Research and Reality

Tad’s diagnosis was a clear call to action and we immediately began combing bookstores and the Internet for information about his condition, the mainstream approach to treatment, and alternative paths of healing. We knew what the oncologist recommended — chemo, chemo, and more chemo. Tad decided to go with this “shock-and-awe” approach, at least for a while. His first treatment started the day after diagnosis, while he was still in the hospital receiving transfusions to treat the severe anemia caused by bleeding in his colon.

I have a life-long interest in nutrition, self-care, and natural healing and Tad has long been on that path with me. Both of us have eaten well, used herbs for healing, and received countless acupuncture “tune-ups” over the years. Obviously, Tad wasn’t going to go through conventional cancer treatment without also using therapeutic supplements and “complementary” healing modalities. And so the research adventure began…

Anyone who has done Internet research is aware of all the “rough” one has to slog through in order to find the diamonds. In the realm of natural healing, there are many self-proclaimed gurus who want to sell you their miraculous products, not to mention plenty of hysterical ranting against doctors and drugs. Tad and I are skeptical regarding both camps, so our BS detectors were in full operation. When reviewing online information, we kept these questions in mind:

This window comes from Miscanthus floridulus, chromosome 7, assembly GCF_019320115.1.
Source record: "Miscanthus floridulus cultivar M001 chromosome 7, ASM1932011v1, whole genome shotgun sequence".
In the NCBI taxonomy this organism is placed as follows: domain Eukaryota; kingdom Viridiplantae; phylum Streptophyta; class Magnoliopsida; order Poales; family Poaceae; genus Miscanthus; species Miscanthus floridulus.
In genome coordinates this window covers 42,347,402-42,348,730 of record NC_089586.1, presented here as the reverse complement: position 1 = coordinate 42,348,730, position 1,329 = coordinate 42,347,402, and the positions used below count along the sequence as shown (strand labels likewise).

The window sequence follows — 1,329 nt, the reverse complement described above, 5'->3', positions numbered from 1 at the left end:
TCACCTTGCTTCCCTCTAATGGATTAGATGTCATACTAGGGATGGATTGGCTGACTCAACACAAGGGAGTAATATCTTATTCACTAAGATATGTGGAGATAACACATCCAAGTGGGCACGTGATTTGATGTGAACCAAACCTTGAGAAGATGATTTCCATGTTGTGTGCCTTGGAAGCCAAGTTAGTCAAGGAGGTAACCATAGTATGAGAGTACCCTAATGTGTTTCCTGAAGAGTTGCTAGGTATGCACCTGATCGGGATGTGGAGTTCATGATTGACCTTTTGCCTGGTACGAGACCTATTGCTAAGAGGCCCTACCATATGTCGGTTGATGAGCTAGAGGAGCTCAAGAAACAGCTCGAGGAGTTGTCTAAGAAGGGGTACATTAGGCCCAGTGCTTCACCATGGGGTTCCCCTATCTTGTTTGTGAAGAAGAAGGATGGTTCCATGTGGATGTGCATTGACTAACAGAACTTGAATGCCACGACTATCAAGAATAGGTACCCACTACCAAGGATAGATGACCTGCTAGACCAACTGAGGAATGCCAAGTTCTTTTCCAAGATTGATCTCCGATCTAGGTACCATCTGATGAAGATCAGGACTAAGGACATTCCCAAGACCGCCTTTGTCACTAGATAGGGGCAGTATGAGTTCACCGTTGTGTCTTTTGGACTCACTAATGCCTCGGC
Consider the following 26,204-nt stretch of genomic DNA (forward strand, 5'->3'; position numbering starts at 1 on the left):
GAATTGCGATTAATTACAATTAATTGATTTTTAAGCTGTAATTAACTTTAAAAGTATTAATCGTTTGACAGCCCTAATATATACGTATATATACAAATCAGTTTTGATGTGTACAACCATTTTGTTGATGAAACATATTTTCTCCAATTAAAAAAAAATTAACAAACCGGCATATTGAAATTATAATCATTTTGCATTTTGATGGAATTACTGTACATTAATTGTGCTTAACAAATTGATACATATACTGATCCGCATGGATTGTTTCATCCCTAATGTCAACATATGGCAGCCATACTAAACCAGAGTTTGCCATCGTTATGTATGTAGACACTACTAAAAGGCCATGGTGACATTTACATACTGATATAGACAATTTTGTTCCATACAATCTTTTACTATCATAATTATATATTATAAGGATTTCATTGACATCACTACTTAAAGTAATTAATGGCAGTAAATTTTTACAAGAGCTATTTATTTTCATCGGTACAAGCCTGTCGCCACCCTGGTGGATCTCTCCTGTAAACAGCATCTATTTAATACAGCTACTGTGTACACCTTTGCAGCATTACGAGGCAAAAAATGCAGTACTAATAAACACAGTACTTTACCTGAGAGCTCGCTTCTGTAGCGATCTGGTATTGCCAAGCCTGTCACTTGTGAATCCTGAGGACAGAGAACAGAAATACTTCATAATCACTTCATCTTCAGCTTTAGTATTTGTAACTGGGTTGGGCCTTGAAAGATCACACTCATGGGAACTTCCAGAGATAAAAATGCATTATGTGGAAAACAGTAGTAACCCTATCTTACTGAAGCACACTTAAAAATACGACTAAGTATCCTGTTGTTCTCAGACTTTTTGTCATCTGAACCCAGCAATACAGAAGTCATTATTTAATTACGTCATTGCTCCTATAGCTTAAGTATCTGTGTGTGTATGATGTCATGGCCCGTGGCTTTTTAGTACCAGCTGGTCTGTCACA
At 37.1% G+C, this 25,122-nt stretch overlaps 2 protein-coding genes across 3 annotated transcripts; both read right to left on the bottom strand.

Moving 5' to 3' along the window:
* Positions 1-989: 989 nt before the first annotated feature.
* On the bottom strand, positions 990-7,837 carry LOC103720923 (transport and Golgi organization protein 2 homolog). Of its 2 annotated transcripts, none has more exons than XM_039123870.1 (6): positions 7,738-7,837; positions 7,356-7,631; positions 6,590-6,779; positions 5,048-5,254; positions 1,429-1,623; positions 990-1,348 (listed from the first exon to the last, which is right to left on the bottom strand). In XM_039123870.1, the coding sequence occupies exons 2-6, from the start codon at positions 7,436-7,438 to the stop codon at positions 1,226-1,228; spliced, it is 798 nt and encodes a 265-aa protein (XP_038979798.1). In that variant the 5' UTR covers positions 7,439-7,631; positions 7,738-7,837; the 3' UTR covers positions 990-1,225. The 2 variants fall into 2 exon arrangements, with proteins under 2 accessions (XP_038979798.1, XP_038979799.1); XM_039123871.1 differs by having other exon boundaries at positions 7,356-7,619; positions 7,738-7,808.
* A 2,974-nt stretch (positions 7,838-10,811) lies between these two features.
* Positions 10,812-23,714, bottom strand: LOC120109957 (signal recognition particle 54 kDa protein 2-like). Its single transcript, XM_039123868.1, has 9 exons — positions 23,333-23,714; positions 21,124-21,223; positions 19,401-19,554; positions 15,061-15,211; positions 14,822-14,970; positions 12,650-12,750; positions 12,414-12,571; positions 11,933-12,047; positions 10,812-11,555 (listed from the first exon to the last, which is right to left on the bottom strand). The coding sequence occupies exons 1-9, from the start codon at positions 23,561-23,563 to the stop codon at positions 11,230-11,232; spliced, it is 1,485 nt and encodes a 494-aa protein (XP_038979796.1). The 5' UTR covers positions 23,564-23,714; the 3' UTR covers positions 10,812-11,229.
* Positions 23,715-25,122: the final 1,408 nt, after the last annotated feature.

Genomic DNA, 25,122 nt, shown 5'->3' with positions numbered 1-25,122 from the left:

1) Does the website make unsubstantiated claims about products it wants you to buy? If so, never mind.

2) Is there a religious fervor evident in the “voice” of the website? If so, never mind. (Which is not to say we are not open to Spirit; more on that elsewhere).

3) Are there any scientific studies showing the efficacy of a particular compound? If so, YES! If not, well… maybe.

Plenty of beneficial “medicines” have not been studied using standard Western research methods because such studies cost millions of dollars. Who can afford that but the big pharmaceutical corporations, who won’t study a substance unless it can be patented by them and has the potential of earning billions of dollars. Such things as humble backyard herbs and “foreign” healing approaches are not likely to meet that criteria. Fortunately, this is beginning to change. Many mainstream doctors and institutions are studying promising anti-cancer food compounds, but that’s another discussion…

Check out the Natural Healing posts on this site for more specifics on what we learned and how Tad’s various pills, powder, and potions were chosen.

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